Or this patient that is coming to the hospital, an ED, and this patient is a carer for another person who have gotten dementia, in which case, the patient is safe. The person they are looking after is not safe because the patient, the person come, had to go out in the night. That is one key thing. One other thing we need to look at is making sure getting personal. Making sure getting personal is ensuring that we involve our patients in our decisions. Involvement is very important. All we want is a positive outcome. However, especially with cases like domestic violence, the patient doesn’t want you to get involved, which is a lot of the time.
They go back to the perpetrator But that does not stop you from acting because if you don’t act, and the patient accordingly goes back to the place that is deemed unsafe, then that would be a problem. Also, we want to look at patients’ condition, like a patient coming to us with maybe domestic violence and has is blind, a registered blind, not able to see. And I’ve got one– there was one particular story that moved me because this patient known to Moorfield hospital for being blind came into the hospital in one of the trusts that I’ve worked for with a domestic violence incident. And sometimes, we are pressed by beds, especially those who work in our acute care.
And somebody just came over a weekend and discharged this patient to go home without offering the patient any form of support. We look to look about little things that matters. I call them little things that matters for they matters. Does this patient actually need to maybe food? A cup of tea could do it sometimes. Discussing with the patient could make a lot of difference. Some people actually need somebody to listen to, somebody to listen to them, somebody to make their day. They really say maybe in the primary care in your pharmacy. Maybe the patient might actually do want newspaper, free newspapers. Little things that matter that could make a lot of difference in the lives of people.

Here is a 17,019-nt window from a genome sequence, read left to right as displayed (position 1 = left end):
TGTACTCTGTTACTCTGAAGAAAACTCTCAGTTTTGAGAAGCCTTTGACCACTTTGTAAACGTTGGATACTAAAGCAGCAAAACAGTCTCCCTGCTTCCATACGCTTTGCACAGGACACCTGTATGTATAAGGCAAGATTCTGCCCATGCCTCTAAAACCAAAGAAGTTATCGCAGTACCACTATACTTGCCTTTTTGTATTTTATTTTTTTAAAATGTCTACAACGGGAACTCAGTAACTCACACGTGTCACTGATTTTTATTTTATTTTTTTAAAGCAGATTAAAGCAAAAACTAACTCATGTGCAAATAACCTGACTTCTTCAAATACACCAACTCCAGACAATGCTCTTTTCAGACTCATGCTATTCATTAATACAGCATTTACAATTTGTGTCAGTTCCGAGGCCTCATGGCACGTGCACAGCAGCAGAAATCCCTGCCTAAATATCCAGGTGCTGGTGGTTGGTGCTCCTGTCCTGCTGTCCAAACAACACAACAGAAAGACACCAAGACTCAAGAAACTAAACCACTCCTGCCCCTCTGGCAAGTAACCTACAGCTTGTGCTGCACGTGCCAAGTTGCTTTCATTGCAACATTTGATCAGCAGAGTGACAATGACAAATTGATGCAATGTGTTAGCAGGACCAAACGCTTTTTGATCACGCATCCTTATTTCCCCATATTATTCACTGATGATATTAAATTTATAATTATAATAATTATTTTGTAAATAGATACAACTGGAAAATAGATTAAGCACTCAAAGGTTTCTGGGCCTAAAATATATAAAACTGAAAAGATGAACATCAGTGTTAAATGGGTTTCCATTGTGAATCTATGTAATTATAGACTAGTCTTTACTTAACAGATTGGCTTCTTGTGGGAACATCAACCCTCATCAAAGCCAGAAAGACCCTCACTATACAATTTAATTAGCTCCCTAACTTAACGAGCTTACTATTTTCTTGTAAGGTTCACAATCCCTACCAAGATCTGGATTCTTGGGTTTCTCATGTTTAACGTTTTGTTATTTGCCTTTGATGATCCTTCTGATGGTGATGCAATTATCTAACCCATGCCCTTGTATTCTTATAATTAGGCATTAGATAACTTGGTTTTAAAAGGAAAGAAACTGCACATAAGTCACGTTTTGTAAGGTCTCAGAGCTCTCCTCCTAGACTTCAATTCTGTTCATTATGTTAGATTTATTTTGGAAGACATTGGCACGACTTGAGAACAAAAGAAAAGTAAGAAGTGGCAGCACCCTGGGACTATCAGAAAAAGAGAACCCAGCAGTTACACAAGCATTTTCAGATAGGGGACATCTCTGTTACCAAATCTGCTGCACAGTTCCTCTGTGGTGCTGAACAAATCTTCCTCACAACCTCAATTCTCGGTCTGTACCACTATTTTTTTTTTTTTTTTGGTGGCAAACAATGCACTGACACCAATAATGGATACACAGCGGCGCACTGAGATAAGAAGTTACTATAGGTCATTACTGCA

Apparently, what we are here– when we come to work, we have to make people happy to ensure that we get the positive outcome for our patients.

NHS England describe safeguarding as “..protecting a citizen’s health, wellbeing and human rights; enabling them to live free from harm, abuse and neglect. It is an integral part of providing high-quality health care. Safeguarding children, young people and adults is a collective responsibility..”. [1]. Similar definitions can be found internationally when visiting charities such as CARE® and Save The Children®. You might like to visit your own governing body websites to see what initiatives are happening where you are in relation to safeguarding.

Safeguarding is an essential component of any consultation and remote consultations are no different in that regard.

The video at the top of this step is an interview with Bola Abolade, a nurse with many years of experience in the field of safeguarding. Watch this video now.

When you are watching this interview, make a notes on how Bola describes safeguarding, and whose responsibility it is. Listen out for the different safeguarding issues that you should be alert for. Bola also offers some useful advice for what to do if you have any safeguarding concerns and who to involve.

[1] NHS England. About NHS England Safeguarding [online] Accessed July 13 2020

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Conducting Remote Consultations and Triage